See the Top Ten Sydney Biennale Showstoppers
  Author:Nicholas Forrest   Resource:artinfo   2012-07-13 08:40:01  
 

Although this edition of the Sydney Biennale has its flaws, which I discussed in my previous analyses of the exhibition for artinfo, there are some outstanding works of art that deserve a closer look. More likely to be remembered for the few truly amazing artworks rather than the experience as a whole, the exhibition is undoubtedly still a big success thanks primarily to the triumphant highlights.

One of the most engaging and awe-inspiring works of the exhibition is Liu Zhuoquan’s Two-Headed Snake, 2011, a huge collection of bottles that have been inside-painted with haunting silhouettes of snakes. Resembling scientific specimen jars, the ghostly images painted on the bottle represent an object that exists in spirit, but not in flesh.

The overall range of video works selected for this edition of the Biennale is rather disappointing. There is, however, an outstanding example that more than makes up for the other less than engaging offerings. Guido van der Werve’s Nummer Acht: Everything is going to be alright, 2007 makes use of the video medium to great effect with an incredible play on perspective that is thoroughly engrossing.

The groundbreaking use of animated black and white images on acetate to display the beautiful paintings of Aboriginal artist Nyapanyapa Yunupingu makes the work titled Light Painting, 2010 one of the most beautiful and surprising offerings. As the different images slowly change over, blending and bleeding together, the viewer is treated to a truly spiritual experience of time and place.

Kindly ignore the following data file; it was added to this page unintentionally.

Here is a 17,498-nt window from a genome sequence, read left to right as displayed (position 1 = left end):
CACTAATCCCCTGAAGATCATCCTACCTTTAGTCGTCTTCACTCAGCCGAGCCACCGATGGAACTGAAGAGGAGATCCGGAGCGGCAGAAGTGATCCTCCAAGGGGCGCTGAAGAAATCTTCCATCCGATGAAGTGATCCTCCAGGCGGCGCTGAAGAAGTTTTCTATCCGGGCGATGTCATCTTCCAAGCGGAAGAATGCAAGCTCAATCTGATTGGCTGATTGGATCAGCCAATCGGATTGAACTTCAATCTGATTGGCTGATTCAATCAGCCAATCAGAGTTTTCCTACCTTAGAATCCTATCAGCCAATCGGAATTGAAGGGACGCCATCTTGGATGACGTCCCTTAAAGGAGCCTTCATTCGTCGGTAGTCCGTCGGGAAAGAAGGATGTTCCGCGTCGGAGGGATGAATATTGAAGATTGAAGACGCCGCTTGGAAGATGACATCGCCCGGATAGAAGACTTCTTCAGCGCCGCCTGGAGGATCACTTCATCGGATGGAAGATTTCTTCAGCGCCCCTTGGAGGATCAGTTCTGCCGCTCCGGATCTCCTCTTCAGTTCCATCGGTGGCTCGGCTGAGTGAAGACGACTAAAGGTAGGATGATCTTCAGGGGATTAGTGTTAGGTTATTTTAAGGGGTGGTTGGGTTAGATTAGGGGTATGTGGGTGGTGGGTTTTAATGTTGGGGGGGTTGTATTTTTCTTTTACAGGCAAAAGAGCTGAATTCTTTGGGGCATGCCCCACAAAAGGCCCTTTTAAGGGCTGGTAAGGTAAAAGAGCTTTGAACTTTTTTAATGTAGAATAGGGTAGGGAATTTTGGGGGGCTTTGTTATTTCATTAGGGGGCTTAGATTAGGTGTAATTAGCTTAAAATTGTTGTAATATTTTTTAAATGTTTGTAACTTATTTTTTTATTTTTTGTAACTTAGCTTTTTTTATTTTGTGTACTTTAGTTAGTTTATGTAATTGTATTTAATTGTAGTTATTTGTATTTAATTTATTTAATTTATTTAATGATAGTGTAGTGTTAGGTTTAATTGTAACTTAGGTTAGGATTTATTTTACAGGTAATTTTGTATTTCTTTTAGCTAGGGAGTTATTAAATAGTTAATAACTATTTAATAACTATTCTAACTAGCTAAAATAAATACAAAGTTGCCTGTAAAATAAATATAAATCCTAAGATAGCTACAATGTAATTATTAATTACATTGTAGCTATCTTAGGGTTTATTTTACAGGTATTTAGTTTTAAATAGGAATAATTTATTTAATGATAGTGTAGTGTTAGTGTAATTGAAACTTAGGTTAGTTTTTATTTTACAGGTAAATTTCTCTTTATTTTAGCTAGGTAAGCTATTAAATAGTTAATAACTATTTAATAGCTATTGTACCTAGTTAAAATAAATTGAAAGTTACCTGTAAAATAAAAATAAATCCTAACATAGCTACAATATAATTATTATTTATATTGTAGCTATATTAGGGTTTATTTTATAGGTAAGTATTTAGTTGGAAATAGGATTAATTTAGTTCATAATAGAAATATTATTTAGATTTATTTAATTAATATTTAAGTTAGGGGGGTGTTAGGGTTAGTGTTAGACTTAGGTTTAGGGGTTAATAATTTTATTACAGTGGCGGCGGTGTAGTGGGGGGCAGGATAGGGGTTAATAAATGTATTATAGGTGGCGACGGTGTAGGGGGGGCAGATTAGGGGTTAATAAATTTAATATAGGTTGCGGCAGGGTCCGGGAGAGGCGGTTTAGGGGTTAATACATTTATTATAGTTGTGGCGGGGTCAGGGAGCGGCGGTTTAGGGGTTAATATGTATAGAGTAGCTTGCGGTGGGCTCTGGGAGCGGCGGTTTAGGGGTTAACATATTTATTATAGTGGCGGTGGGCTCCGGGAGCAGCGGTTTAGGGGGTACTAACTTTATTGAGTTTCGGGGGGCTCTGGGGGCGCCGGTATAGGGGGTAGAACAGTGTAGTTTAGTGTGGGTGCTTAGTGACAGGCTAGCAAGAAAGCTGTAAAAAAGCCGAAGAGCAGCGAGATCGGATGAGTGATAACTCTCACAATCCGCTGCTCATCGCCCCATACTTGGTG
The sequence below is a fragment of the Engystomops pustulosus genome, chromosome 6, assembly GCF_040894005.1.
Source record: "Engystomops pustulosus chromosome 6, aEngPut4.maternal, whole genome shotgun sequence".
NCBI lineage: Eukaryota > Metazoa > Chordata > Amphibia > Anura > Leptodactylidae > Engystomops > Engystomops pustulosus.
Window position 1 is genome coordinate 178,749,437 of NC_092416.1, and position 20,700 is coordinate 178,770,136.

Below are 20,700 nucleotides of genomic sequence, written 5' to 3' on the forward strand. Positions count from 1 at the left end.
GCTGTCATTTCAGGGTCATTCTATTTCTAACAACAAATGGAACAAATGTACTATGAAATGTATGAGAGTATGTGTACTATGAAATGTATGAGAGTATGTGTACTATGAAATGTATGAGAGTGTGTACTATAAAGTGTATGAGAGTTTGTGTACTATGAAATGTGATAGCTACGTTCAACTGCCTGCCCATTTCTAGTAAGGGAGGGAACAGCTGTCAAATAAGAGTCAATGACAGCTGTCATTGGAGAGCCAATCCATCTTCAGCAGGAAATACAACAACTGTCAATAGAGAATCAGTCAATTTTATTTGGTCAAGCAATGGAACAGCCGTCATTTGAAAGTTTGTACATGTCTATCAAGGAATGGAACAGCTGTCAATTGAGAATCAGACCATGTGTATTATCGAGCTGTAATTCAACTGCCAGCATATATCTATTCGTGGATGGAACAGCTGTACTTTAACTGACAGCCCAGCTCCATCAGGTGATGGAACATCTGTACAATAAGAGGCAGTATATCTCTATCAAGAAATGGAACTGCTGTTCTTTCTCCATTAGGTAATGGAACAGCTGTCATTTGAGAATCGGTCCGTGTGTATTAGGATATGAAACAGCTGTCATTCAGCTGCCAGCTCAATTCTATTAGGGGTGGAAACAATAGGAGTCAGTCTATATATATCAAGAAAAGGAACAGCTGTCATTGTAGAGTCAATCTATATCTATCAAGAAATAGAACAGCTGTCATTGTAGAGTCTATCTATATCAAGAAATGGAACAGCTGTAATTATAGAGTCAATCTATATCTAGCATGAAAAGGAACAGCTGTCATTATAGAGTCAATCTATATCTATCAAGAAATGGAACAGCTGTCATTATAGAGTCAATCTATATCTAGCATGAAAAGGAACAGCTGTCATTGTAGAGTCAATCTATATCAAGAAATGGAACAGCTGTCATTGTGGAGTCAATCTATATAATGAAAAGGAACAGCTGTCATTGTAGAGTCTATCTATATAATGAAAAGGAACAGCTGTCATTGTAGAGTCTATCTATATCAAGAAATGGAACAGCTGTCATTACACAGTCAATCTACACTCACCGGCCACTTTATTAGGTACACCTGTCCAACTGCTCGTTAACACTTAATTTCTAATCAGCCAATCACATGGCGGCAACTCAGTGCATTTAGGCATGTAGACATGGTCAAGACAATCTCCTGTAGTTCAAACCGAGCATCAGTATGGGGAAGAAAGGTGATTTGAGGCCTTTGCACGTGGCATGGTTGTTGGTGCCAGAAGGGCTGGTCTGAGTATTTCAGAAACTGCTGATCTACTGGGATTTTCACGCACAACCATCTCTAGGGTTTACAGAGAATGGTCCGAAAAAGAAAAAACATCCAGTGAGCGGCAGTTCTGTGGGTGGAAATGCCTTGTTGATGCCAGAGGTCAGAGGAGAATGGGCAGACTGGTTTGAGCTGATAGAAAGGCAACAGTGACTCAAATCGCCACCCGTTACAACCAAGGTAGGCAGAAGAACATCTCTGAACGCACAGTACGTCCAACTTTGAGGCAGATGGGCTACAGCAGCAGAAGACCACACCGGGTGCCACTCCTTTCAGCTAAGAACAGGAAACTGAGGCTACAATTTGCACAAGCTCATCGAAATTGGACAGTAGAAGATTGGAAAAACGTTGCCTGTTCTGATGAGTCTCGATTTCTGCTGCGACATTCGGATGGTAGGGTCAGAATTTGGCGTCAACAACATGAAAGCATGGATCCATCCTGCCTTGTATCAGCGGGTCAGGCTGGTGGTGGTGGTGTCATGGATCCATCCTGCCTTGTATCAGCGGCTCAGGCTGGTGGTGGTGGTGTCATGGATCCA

Architecture meets art meets biology in Philip Beesley’s epic Hylozoic Series: Sibyl, 2012 installation on Cockatoo Island. The amazingly complex structure is both a feat of engineering and a wonderfully artistic expression of a thought provoking concept. Seeing visitors enthralled and amazed as the “interactive garden” comes alive in response to being touched and explored is an experience in its self.

Liu Zhuoquan

Two-Headed Snake, 2011

Glass bottles, mineral pigments, dimensions variable

Courtesy the artist and China Art Projects, Beijing

Judith Wright

A Journey, 2011

Found objects, dimensions variable

Courtesy the artist; Sophie Gannon Gallery, Melbourne; and Jan Manton Art, Brisbane

Photograph: Carl Warner

El Anatsui

Anonymous Creature, 2009

Found aluminum and copper wire, 241.3 x 609.6 cm

Courtesy the artist and Jack Shainman Gallery, New York

Nyapanyapa Yunupingu

Light Painting, 2010

Animated white paint pen on 110 acetates, dimensions variable

Liu Zhuoquan

Two-Headed Snake, 2011

Glass bottles, mineral pigments, dimensions variable

Courtesy the artist and China Art Projects, Beijing

Alwar Balasubramaniam

Nothing From My Hands, 2011–12

Fibreglass wood and acrylic, dimensions variable

Courtesy the artist and Talwar Gallery, New York and New Delhi

Ed Pien

Haven, 2007

Paper, ink, sound, video, live-cam, overhead projection

900 x 600 x 430 cm

Courtesy of Pierre-François Ouellette Art Contemporain, Montreal

Photograph: Richard-Max Tremblay

Guido van der Werve

Nummer Acht: Everything is going to be alright, 2007

Video, 10:10 mins, dimensions variable

Courtesy the artist and Luhring Augustine, New York

Philip Beesley

Hylozoic Series: Sibyl, 2012

laser-cut acrylic, Mylar, aluminium, copolyester, silicon, glass, shape-memory alloy, custom PCBs, LEDs, thin gauge electrical wire, 2000 x 740 x 400 cm

Installation view of the 18th Biennale of Sydney (2012) at Cockatoo Island

Courtesy the artist

Project team: Jonathan Tyrrell, Eric Bury, Martin Correa, Brandon DeHart, Susanne Eeg, Andrea Ling, Elena Moliotsias, Anne Paxton, Anne Sewell, Kristie Taylor, Mingyi Zhou, in collaboration with Rob Gorbet, Rachel Armstrong, Martin Hanczyc and Mark-David Hosale

This project was made possible with assistance from the Canadian Friends of the 18th Biennale of Sydney

Pinaree Sanpitak

Anything Can Break, 2011

Handmade glass, paper, music, motion sensors and sound system, dimensions variable

Courtesy the artist

Photograph: Aroon Permpoonsopol

Peter Robinson

Snow Ball Blind Time, 2008

Polystyrene, 250 x 300 x 120 cm

Courtesy the artist and Govett-Brewster Art Gallery, New Plymouth

Photograph: Bryan James

 
 
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